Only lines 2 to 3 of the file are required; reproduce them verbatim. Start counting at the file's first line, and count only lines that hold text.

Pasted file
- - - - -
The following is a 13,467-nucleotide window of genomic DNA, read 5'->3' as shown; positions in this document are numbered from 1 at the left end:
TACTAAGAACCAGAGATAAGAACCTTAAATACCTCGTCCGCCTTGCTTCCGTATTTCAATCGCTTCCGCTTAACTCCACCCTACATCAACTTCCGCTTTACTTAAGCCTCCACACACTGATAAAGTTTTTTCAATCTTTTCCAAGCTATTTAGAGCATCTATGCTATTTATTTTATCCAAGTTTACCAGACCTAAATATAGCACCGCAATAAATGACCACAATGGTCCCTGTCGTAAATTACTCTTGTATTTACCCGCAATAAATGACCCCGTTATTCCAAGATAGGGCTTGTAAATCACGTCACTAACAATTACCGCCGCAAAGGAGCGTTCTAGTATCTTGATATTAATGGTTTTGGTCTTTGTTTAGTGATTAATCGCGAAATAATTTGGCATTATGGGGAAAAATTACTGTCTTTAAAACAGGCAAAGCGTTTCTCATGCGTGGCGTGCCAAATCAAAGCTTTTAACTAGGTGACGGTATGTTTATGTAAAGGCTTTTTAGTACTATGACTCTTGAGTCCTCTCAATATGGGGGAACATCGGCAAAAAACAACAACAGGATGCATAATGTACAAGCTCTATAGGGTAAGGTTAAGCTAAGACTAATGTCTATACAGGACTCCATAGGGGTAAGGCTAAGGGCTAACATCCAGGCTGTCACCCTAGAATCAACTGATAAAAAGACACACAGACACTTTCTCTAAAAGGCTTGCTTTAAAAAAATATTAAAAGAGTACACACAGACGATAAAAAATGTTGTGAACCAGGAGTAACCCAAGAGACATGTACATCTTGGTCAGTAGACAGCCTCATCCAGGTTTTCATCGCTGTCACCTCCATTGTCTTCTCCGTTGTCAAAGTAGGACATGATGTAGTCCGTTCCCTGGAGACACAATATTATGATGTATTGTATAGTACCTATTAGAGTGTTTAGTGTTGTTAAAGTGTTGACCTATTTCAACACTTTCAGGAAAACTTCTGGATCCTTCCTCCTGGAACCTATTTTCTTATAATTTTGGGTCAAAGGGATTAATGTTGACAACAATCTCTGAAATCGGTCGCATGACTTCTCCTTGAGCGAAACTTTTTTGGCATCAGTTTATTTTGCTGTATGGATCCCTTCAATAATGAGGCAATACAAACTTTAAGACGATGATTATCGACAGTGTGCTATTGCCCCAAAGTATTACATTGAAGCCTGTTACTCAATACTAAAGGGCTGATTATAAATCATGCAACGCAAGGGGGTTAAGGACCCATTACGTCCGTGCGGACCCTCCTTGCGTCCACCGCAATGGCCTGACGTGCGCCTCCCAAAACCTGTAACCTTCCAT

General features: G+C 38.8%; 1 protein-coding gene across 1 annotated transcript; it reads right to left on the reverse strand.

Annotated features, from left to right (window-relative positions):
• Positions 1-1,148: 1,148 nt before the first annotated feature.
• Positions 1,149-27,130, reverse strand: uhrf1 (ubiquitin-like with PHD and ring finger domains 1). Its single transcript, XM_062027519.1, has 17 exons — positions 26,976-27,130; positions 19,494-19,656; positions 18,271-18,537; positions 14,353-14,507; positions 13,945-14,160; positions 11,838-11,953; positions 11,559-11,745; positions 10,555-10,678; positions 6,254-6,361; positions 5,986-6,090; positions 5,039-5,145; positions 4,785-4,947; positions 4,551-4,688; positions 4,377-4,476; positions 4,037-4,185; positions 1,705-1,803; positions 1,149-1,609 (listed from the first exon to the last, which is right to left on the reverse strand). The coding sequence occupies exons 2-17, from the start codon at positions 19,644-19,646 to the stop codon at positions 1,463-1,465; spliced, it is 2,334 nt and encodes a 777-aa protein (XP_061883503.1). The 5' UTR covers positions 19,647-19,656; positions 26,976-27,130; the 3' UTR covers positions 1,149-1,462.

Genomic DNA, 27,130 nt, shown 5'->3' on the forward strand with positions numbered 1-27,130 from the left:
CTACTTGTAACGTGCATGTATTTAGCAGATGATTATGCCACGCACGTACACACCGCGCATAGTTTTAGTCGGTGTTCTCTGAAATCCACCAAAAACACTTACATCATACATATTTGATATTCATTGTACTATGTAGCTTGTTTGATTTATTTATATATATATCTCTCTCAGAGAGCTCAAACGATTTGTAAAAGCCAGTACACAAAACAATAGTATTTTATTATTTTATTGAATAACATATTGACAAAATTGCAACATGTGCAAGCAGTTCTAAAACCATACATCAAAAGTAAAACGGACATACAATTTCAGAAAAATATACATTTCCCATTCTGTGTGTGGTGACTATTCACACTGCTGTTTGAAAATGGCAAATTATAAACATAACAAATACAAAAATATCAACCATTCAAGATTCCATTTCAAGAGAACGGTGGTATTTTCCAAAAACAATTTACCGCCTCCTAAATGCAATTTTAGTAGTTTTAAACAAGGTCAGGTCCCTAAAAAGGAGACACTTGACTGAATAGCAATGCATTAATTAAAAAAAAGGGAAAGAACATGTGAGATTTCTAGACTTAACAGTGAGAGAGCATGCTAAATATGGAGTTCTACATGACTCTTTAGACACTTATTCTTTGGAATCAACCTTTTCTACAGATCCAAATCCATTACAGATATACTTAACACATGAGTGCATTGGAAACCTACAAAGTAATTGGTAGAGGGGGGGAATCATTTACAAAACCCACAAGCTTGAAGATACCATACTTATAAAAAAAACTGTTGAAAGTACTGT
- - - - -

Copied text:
TACTAAGAACCAGAGATAAGAACCTTAAATACCTCGTCCGCCTTGCTTCCGTATTTCAATCGCTTCCGCTTAACTCCACCCTACATCAACTTCCGCTTTACTTAAGCCTCCACACACTGATAAAGTTTTTTCAATCTTTTCCAAGCTATTTAGAGCATCTATGCTATTTATTTTATCCAAGTTTACCAGACCTAAATATAGCACCGCAATAAATGACCACAATGGTCCCTGTCGTAAATTACTCTTGTATTTACCCGCAATAAATGACCCCGTTATTCCAAGATAGGGCTTGTAAATCACGTCACTAACAATTACCGCCGCAAAGGAGCGTTCTAGTATCTTGATATTAATGGTTTTGGTCTTTGTTTAGTGATTAATCGCGAAATAATTTGGCATTATGGGGAAAAATTACTGTCTTTAAAACAGGCAAAGCGTTTCTCATGCGTGGCGTGCCAAATCAAAGCTTTTAACTAGGTGACGGTATGTTTATGTAAAGGCTTTTTAGTACTATGACTCTTGAGTCCTCTCAATATGGGGGAACATCGGCAAAAAACAACAACAGGATGCATAATGTACAAGCTCTATAGGGTAAGGTTAAGCTAAGACTAATGTCTATACAGGACTCCATAGGGGTAAGGCTAAGGGCTAACATCCAGGCTGTCACCCTAGAATCAACTGATAAAAAGACACACAGACACTTTCTCTAAAAGGCTTGCTTTAAAAAAATATTAAAAGAGTACACACAGACGATAAAAAATGTTGTGAACCAGGAGTAACCCAAGAGACATGTACATCTTGGTCAGTAGACAGCCTCATCCAGGTTTTCATCGCTGTCACCTCCATTGTCTTCTCCGTTGTCAAAGTAGGACATGATGTAGTCCGTTCCCTGGAGACACAATATTATGATGTATTGTATAGTACCTATTAGAGTGTTTAGTGTTGTTAAAGTGTTGACCTATTTCAACACTTTCAGGAAAACTTCTGGATCCTTCCTCCTGGAACCTATTTTCTTATAATTTTGGGTCAAAGGGATTAATGTTGACAACAATCTCTGAAATCGGTCGCATGACTTCTCCTTGAGCGAAACTTTTTTGGCATCAGTTTATTTTGCTGTATGGATCCCTTCAATAATGAGGCAATACAAACTTTAAGACGATGATTATCGACAGTGTGCTATTGCCCCAAAGTATTACATTGAAGCCTGTTACTCAATACTAAAGGGCTGATTATAAATCATGCAACGCAAGGGGGTTAAGGACCCATTACGTCCGTGCGGACCCTCCTTGCGTCCACCGCAATGGCCTGACGTGCGCCTCCCAAAACCTGTAACCTTCCAT

General features: G+C 38.8%; 1 protein-coding gene across 1 annotated transcript; it reads right to left on the reverse strand.